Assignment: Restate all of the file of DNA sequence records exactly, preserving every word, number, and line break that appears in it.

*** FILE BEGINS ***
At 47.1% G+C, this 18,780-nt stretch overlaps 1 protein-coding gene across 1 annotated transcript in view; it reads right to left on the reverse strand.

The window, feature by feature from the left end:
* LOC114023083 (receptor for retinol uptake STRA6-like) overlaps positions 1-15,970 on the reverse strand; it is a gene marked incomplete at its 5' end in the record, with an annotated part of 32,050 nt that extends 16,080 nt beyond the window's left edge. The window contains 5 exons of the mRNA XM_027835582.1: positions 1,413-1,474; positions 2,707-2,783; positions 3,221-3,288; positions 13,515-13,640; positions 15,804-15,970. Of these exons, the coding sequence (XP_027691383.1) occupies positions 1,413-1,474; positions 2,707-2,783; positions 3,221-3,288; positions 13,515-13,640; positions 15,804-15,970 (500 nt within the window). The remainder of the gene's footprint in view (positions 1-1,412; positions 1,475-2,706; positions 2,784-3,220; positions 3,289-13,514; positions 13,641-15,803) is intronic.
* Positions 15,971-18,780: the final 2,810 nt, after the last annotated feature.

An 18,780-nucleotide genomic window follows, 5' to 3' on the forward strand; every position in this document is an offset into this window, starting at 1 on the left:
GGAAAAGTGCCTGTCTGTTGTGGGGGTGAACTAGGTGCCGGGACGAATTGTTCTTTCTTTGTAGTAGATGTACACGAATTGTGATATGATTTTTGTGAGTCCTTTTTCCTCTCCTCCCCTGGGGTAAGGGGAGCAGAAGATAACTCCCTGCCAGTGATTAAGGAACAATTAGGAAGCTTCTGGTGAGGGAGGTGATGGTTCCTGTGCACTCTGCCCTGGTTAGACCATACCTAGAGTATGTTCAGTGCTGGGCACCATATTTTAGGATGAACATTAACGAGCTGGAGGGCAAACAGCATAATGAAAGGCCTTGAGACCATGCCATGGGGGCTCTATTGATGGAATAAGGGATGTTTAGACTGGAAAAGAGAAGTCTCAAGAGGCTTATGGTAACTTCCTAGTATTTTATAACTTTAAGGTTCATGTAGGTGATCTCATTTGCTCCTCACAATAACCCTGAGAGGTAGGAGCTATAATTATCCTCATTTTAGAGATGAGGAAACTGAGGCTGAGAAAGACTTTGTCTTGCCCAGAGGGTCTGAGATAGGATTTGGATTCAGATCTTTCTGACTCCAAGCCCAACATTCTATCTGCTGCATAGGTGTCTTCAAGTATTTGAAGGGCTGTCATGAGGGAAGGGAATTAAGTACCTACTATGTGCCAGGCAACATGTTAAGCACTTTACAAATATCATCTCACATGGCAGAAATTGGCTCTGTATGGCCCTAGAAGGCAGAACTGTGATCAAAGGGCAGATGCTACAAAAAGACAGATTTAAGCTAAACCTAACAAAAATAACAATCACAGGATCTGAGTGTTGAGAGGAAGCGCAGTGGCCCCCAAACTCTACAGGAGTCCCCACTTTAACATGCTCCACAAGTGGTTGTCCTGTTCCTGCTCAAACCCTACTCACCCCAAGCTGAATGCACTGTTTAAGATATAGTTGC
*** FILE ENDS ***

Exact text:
At 47.1% G+C, this 18,780-nt stretch overlaps 1 protein-coding gene across 1 annotated transcript in view; it reads right to left on the reverse strand.

The window, feature by feature from the left end:
* LOC114023083 (receptor for retinol uptake STRA6-like) overlaps positions 1-15,970 on the reverse strand; it is a gene marked incomplete at its 5' end in the record, with an annotated part of 32,050 nt that extends 16,080 nt beyond the window's left edge. The window contains 5 exons of the mRNA XM_027835582.1: positions 1,413-1,474; positions 2,707-2,783; positions 3,221-3,288; positions 13,515-13,640; positions 15,804-15,970. Of these exons, the coding sequence (XP_027691383.1) occupies positions 1,413-1,474; positions 2,707-2,783; positions 3,221-3,288; positions 13,515-13,640; positions 15,804-15,970 (500 nt within the window). The remainder of the gene's footprint in view (positions 1-1,412; positions 1,475-2,706; positions 2,784-3,220; positions 3,289-13,514; positions 13,641-15,803) is intronic.
* Positions 15,971-18,780: the final 2,810 nt, after the last annotated feature.

An 18,780-nucleotide genomic window follows, 5' to 3' on the forward strand; every position in this document is an offset into this window, starting at 1 on the left:
GGAAAAGTGCCTGTCTGTTGTGGGGGTGAACTAGGTGCCGGGACGAATTGTTCTTTCTTTGTAGTAGATGTACACGAATTGTGATATGATTTTTGTGAGTCCTTTTTCCTCTCCTCCCCTGGGGTAAGGGGAGCAGAAGATAACTCCCTGCCAGTGATTAAGGAACAATTAGGAAGCTTCTGGTGAGGGAGGTGATGGTTCCTGTGCACTCTGCCCTGGTTAGACCATACCTAGAGTATGTTCAGTGCTGGGCACCATATTTTAGGATGAACATTAACGAGCTGGAGGGCAAACAGCATAATGAAAGGCCTTGAGACCATGCCATGGGGGCTCTATTGATGGAATAAGGGATGTTTAGACTGGAAAAGAGAAGTCTCAAGAGGCTTATGGTAACTTCCTAGTATTTTATAACTTTAAGGTTCATGTAGGTGATCTCATTTGCTCCTCACAATAACCCTGAGAGGTAGGAGCTATAATTATCCTCATTTTAGAGATGAGGAAACTGAGGCTGAGAAAGACTTTGTCTTGCCCAGAGGGTCTGAGATAGGATTTGGATTCAGATCTTTCTGACTCCAAGCCCAACATTCTATCTGCTGCATAGGTGTCTTCAAGTATTTGAAGGGCTGTCATGAGGGAAGGGAATTAAGTACCTACTATGTGCCAGGCAACATGTTAAGCACTTTACAAATATCATCTCACATGGCAGAAATTGGCTCTGTATGGCCCTAGAAGGCAGAACTGTGATCAAAGGGCAGATGCTACAAAAAGACAGATTTAAGCTAAACCTAACAAAAATAACAATCACAGGATCTGAGTGTTGAGAGGAAGCGCAGTGGCCCCCAAACTCTACAGGAGTCCCCACTTTAACATGCTCCACAAGTGGTTGTCCTGTTCCTGCTCAAACCCTACTCACCCCAAGCTGAATGCACTGTTTAAGATATAGTTGC